If the next five months are anything like the last two, Barack Obama is toast. That’s what many Democrats are saying privately, and it’s not about Wisconsin.
The effort to recall Scott Walker failed, but exit polls show the president holding an edge in the state, which hasn’t voted Republican since 1984. It’s the weak job numbers from last week that has Democrats panicking. There’s a sense that the economy has stalled, and that the Obama campaign is stuck in a time warp with a message that assumes steady if slow progress, when the jobs picture may not get better.
“Our real concern is that they’re just sleepwalking,” says a Democratic strategist, who did not want to be quoted by name criticizing the Obama campaign. His fear, echoed by many, is that Obama’s responses to the dire economic conditions fall far short of the bold leadership needed.
The latest gimmick rolled out by the White House, a To-Do list aimed at Congress that fits on a Post-it note, is emblematic of what’s missing. “A To-Do list is for little things, like picking up the dry cleaning; you don’t put “schedule your son’s MRI” or “buy a new house” on the list,” says this frustrated Democrat.
Mitt Romney would collect at least 72 of the 110 electoral votes available in eight battleground states if President Barack Obama’s current polling numbers, as reported by The Huffington Post, are overstated by a mere one percent.
Romney would win that electoral majority in Colorado, Iowa, Missouri, Ohio, Virginia, North Carolina, Florida and Wisconsin if there is a one percent undercount and if undecided voters there split evenly between Romney and Obama…
[I]f the undecided voters break for Romney by two-thirds, Romney would win all those states’ 110 votes, pushing him well above the 270 margin and earning Obama a helicopter ride home to Illinois…
Some Democratic-leaning organizations are concerned that the polls may overstate Obama’s support. “This is going to be a very tough year to poll,” MSNBC host Chris Matthews said Wednesday
Senate Democratic leaders are politically paralyzed on how to proceed on the Bush-era tax rates.
With five months to go before the election, President Obama and key congressional Democrats remain at odds on whether the threshold for extending the George W. Bush-era rates for families should be $250,000 per year or $1 million annually. Obama backs the former while most Democratic leaders, including House Minority Leader Nancy Pelosi (Calif.) and Sen. Charles Schumer (N.Y.), support the higher threshold…
Democratic leaders maintain they are content to play defense, but are worried that some vulnerable Democrats might defect and support a temporary extension of all the Bush-era rates, which would undercut their negotiating position.
It’s a fascinating weakness of this presidency: Obama has no reliable surrogates. Joe Biden is the vice president, and 90 percent of his job description is to be a carnival barker for his boss. But, particularly since Biden forced the president’s hand on gay marriage, it’s apparently dawned on the White House that Biden is less than dependable as a wingman. Sure, he might begin a statement by saying, “This president saved us from another Great Depression.” But you never know if he’ll finish by adding, “My neighbor has three rabbits,” or, “These are not my pants.”
The president has tried to be his own surrogate, personally going on the attack against Romney. But all that does is remind voters that Obama doesn’t want to talk about his own record — and further diminishes his tattered bipartisan brand.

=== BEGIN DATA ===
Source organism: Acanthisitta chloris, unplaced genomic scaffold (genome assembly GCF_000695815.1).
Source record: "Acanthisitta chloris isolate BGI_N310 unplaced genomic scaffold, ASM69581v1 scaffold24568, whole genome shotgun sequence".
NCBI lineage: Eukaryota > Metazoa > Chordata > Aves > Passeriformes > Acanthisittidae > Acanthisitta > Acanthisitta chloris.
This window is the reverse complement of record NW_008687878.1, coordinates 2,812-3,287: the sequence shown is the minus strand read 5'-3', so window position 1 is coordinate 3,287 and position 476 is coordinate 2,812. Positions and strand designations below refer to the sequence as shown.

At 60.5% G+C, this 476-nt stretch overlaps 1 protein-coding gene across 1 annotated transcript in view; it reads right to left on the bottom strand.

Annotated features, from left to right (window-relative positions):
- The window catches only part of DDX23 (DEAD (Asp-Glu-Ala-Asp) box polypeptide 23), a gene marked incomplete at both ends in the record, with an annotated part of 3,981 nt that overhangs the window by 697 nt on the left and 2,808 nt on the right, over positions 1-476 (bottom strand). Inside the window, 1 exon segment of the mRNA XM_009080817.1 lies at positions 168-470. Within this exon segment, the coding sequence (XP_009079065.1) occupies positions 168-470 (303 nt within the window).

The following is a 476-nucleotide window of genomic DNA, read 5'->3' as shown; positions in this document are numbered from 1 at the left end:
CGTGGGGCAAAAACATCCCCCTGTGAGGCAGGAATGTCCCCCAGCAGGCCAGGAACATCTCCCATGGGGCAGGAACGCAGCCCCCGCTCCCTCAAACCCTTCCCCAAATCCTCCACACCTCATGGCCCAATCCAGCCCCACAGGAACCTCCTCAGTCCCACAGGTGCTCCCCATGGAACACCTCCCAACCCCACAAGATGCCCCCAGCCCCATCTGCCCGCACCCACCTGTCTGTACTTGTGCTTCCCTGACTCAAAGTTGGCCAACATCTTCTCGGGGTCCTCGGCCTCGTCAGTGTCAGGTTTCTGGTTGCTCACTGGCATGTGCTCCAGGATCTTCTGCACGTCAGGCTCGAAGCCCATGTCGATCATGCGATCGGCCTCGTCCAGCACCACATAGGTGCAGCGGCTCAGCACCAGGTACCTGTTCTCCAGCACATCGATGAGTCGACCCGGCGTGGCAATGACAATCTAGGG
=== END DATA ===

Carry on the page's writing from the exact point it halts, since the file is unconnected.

That’s probably one reason they tried out David Axelrod as an anti-Romney hatchet man in Boston the other week. But you know your audition as Obama pitch man hasn’t gone well when 90 percent of the media coverage boils down to either stories about how you were booed by Romney supporters, or stories about how everyone’s asking, “What meth-head thought Axelrod would be a good surrogate?”
Dominoes, anyone? The chips, indeed, are beginning to fall. They fell in Wisconsin, where Democrats failed to unseat Gov. Scott Walker in the recall election. Not incidentally, Obama was MIA in the run-up to the election. Might he have sensed that things would not go well for Democrats and thus decided to step out of the frame? When the going gets tough, the survivors vamoose.
All of which is to say, Obama has had a bad couple of weeks. Job numbers are still lousy, and the Supreme Court may soon drop a daisy cutter on the president’s signature achievement, the Affordable Care Act.
But the fact that Obama’s surrogates can’t stick to the script may be the best barometer of his perilous incumbency. In the political jungle, where people tend to be more Darwinian than divine, he is wounded and the pack is beginning to turn. Former Pennsylvania governor Ed Rendell, who could be a hockey mom if he wore lipstick, recently told CBS’s Charlie Rose that Hillary Clinton would have been a better president.
Yes, that is blood you smell.
It’s way too early to say who the next president will be. But even now, in June, we can already predict at least one outcome of November’s election: if Mitt Romney ends up winning the White House, he will have a better shot at success than many of his presidential predecessors — and he will have Barack Obama to thank for the leg up…
I’m not arguing Romney would automatically be a great president. Nor am I saying that Obama deserves credit for everything his potential successor could eventually accomplish. Mitt could, and presumably would, make some mistakes. All presidents do. And history is unpredictable: the forces that ultimately define or derail a presidency are impossible to identify in advance. My only point is that right now, Romney is on track, if elected, to enter the Oval Office with a stronger wind at his back than many of its previous occupants, including Obama.